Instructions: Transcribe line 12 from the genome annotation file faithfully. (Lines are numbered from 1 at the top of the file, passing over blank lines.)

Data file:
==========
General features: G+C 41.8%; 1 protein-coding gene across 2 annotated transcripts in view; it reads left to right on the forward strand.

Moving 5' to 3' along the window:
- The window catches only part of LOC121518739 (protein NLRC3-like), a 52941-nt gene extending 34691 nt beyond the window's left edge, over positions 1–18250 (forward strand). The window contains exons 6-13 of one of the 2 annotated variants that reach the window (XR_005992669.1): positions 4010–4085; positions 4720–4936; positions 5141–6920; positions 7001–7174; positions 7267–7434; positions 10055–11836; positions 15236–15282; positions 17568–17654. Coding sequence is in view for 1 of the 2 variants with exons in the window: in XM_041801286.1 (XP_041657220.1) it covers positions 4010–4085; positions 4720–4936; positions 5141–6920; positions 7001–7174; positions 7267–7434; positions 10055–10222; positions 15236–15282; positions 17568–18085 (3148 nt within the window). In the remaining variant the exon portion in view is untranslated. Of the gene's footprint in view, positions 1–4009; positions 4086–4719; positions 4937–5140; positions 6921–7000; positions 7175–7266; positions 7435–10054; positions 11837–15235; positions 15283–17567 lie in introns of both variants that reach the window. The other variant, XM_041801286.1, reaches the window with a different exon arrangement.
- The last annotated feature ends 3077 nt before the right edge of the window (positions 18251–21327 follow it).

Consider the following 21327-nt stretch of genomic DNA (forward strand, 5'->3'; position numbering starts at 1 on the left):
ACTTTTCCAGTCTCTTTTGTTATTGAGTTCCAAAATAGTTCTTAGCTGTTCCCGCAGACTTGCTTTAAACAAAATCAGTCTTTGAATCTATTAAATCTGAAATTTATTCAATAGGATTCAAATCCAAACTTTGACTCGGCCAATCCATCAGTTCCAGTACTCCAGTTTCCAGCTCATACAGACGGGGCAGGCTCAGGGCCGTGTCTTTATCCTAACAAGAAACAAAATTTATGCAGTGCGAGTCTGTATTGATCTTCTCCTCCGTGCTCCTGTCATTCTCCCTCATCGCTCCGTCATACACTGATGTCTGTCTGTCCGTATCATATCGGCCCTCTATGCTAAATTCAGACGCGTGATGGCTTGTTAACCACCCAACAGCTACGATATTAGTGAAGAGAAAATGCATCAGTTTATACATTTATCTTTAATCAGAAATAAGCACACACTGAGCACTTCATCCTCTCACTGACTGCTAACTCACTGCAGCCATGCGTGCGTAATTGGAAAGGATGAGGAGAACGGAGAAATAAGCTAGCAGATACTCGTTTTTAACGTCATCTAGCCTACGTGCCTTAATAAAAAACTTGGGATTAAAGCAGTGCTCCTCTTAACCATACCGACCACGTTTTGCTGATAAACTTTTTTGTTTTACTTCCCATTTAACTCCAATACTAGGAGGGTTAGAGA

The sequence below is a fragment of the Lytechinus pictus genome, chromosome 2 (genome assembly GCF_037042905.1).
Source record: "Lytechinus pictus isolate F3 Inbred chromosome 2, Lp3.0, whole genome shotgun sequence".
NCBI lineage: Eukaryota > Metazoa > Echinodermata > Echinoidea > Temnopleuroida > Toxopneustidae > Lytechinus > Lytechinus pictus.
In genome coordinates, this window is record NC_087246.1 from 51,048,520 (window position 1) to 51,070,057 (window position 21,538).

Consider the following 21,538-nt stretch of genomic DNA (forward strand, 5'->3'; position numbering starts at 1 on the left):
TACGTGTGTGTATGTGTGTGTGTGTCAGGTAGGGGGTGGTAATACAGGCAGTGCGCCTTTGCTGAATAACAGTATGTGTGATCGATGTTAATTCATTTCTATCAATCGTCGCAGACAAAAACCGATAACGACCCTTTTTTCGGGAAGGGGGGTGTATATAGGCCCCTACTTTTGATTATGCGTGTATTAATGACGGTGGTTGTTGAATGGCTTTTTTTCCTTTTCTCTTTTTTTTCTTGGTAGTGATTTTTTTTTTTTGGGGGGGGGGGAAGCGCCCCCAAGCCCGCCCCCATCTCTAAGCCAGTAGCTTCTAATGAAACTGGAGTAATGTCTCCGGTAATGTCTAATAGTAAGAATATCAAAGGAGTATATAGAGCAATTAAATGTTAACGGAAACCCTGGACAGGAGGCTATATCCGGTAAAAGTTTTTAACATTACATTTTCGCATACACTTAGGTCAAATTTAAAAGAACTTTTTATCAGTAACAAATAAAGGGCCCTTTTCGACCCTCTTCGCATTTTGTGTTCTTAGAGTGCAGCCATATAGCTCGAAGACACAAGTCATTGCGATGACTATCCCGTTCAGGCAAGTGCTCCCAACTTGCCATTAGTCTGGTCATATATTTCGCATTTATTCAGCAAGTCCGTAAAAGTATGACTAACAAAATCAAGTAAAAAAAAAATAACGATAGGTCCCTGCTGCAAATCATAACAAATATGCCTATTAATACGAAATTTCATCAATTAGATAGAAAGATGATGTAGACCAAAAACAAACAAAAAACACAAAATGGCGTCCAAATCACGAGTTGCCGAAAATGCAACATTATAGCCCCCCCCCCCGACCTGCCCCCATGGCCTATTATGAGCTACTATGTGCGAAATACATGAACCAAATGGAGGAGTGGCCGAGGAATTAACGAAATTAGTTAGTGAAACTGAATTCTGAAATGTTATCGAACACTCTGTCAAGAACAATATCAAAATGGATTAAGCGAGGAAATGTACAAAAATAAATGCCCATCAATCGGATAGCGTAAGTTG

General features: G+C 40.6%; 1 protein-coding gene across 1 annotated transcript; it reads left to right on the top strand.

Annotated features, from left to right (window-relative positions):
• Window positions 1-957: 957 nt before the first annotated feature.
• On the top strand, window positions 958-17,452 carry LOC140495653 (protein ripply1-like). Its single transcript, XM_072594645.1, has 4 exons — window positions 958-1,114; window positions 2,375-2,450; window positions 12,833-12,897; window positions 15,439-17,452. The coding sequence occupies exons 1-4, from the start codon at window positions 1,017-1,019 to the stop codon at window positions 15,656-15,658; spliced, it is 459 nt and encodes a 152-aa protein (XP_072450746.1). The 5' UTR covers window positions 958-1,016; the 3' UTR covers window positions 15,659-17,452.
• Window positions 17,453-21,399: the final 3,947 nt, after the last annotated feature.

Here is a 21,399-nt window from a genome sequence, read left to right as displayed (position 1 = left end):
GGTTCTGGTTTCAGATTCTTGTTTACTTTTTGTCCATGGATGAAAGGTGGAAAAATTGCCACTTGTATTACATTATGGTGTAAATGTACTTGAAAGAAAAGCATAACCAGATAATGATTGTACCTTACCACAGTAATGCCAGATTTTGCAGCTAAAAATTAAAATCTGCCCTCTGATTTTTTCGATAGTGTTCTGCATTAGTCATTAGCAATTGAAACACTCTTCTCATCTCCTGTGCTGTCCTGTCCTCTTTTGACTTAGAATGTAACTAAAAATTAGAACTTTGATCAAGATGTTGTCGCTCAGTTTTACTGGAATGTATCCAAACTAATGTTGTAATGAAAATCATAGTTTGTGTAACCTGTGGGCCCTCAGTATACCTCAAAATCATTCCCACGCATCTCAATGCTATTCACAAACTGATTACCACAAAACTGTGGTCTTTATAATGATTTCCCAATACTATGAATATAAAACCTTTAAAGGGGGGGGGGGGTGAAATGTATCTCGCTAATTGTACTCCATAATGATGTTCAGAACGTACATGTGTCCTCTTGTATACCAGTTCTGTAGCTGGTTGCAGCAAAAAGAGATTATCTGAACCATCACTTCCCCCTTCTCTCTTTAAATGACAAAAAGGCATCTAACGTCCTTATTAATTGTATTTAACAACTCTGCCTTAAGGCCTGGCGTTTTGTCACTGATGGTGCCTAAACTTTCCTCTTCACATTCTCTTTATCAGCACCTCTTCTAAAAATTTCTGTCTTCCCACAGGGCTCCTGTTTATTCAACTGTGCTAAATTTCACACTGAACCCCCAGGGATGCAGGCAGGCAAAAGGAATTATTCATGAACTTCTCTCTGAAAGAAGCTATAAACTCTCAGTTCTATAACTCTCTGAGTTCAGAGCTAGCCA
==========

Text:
TACGTGTGTGTATGTGTGTGTGTGTCAGGTAGGGGGTGGTAATACAGGCAGTGCGCCTTTGCTGAATAACAGTATGTGTGATCGATGTTAATTCATTTCTATCAATCGTCGCAGACAAAAACCGATAACGACCCTTTTTTCGGGAAGGGGGGTGTATATAGGCCCCTACTTTTGATTATGCGTGTATTAATGACGGTGGTTGTTGAATGGCTTTTTTTCCTTTTCTCTTTTTTTTCTTGGTAGTGATTTTTTTTTTTTGGGGGGGGGGGAAGCGCCCCCAAGCCCGCCCCCATCTCTAAGCCAGTAGCTTCTAATGAAACTGGAGTAATGTCTCCGGTAATGTCTAATAGTAAGAATATCAAAGGAGTATATAGAGCAATTAAATGTTAACGGAAACCCTGGACAGGAGGCTATATCCGGTAAAAGTTTTTAACATTACATTTTCGCATACACTTAGGTCAAATTTAAAAGAACTTTTTATCAGTAACAAATAAAGGGCCCTTTTCGACCCTCTTCGCATTTTGTGTTCTTAGAGTGCAGCCATATAGCTCGAAGACACAAGTCATTGCGATGACTATCCCGTTCAGGCAAGTGCTCCCAACTTGCCATTAGTCTGGTCATATATTTCGCATTTATTCAGCAAGTCCGTAAAAGTATGACTAACAAAATCAAGTAAAAAAAAAATAACGATAGGTCCCTGCTGCAAATCATAACAAATATGCCTATTAATACGAAATTTCATCAATTAGATAGAAAGATGATGTAGACCAAAAACAAACAAAAAACACAAAATGGCGTCCAAATCACGAGTTGCCGAAAATGCAACATTATAGCCCCCCCCCCCGACCTGCCCCCATGGCCTATTATGAGCTACTATGTGCGAAATACATGAACCAAATGGAGGAGTGGCCGAGGAATTAACGAAATTAGTTAGTGAAACTGAATTCTGAAATGTTATCGAACACTCTGTCAAGAACAATATCAAAATGGATTAAGCGAGGAAATGTACAAAAATAAATGCCCATCAATCGGATAGCGTAAGTTG